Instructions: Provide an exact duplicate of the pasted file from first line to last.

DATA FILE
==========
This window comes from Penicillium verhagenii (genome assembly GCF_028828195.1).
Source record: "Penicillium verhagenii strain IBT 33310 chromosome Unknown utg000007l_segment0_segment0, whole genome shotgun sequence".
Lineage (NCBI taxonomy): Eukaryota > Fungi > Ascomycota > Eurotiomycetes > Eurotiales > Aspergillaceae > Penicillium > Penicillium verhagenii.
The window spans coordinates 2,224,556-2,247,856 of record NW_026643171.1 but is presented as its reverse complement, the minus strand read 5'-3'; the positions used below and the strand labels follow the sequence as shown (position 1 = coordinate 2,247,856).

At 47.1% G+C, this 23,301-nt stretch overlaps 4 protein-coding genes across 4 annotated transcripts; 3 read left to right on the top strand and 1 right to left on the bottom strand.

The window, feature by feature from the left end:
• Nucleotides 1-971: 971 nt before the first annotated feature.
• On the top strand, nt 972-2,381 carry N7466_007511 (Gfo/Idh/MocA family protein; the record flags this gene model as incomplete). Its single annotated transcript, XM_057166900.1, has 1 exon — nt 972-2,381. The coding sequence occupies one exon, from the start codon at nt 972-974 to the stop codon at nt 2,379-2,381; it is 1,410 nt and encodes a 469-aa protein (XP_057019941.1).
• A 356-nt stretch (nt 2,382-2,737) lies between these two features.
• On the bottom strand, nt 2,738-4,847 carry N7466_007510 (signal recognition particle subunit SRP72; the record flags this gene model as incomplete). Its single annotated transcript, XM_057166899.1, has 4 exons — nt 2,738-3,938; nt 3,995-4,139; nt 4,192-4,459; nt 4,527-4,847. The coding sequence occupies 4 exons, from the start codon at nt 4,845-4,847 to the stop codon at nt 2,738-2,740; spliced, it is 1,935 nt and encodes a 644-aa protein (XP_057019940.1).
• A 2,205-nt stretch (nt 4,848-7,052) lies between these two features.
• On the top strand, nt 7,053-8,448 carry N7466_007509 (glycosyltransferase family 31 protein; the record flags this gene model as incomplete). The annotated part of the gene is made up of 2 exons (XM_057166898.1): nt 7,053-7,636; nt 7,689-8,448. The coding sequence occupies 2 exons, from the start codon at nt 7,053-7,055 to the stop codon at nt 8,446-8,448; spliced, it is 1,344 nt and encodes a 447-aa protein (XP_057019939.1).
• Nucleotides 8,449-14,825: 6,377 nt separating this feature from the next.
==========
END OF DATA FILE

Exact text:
This window comes from Penicillium verhagenii (genome assembly GCF_028828195.1).
Source record: "Penicillium verhagenii strain IBT 33310 chromosome Unknown utg000007l_segment0_segment0, whole genome shotgun sequence".
Lineage (NCBI taxonomy): Eukaryota > Fungi > Ascomycota > Eurotiomycetes > Eurotiales > Aspergillaceae > Penicillium > Penicillium verhagenii.
The window spans coordinates 2,224,556-2,247,856 of record NW_026643171.1 but is presented as its reverse complement, the minus strand read 5'-3'; the positions used below and the strand labels follow the sequence as shown (position 1 = coordinate 2,247,856).

At 47.1% G+C, this 23,301-nt stretch overlaps 4 protein-coding genes across 4 annotated transcripts; 3 read left to right on the top strand and 1 right to left on the bottom strand.

The window, feature by feature from the left end:
• Nucleotides 1-971: 971 nt before the first annotated feature.
• On the top strand, nt 972-2,381 carry N7466_007511 (Gfo/Idh/MocA family protein; the record flags this gene model as incomplete). Its single annotated transcript, XM_057166900.1, has 1 exon — nt 972-2,381. The coding sequence occupies one exon, from the start codon at nt 972-974 to the stop codon at nt 2,379-2,381; it is 1,410 nt and encodes a 469-aa protein (XP_057019941.1).
• A 356-nt stretch (nt 2,382-2,737) lies between these two features.
• On the bottom strand, nt 2,738-4,847 carry N7466_007510 (signal recognition particle subunit SRP72; the record flags this gene model as incomplete). Its single annotated transcript, XM_057166899.1, has 4 exons — nt 2,738-3,938; nt 3,995-4,139; nt 4,192-4,459; nt 4,527-4,847. The coding sequence occupies 4 exons, from the start codon at nt 4,845-4,847 to the stop codon at nt 2,738-2,740; spliced, it is 1,935 nt and encodes a 644-aa protein (XP_057019940.1).
• A 2,205-nt stretch (nt 4,848-7,052) lies between these two features.
• On the top strand, nt 7,053-8,448 carry N7466_007509 (glycosyltransferase family 31 protein; the record flags this gene model as incomplete). The annotated part of the gene is made up of 2 exons (XM_057166898.1): nt 7,053-7,636; nt 7,689-8,448. The coding sequence occupies 2 exons, from the start codon at nt 7,053-7,055 to the stop codon at nt 8,446-8,448; spliced, it is 1,344 nt and encodes a 447-aa protein (XP_057019939.1).
• Nucleotides 8,449-14,825: 6,377 nt separating this feature from the next.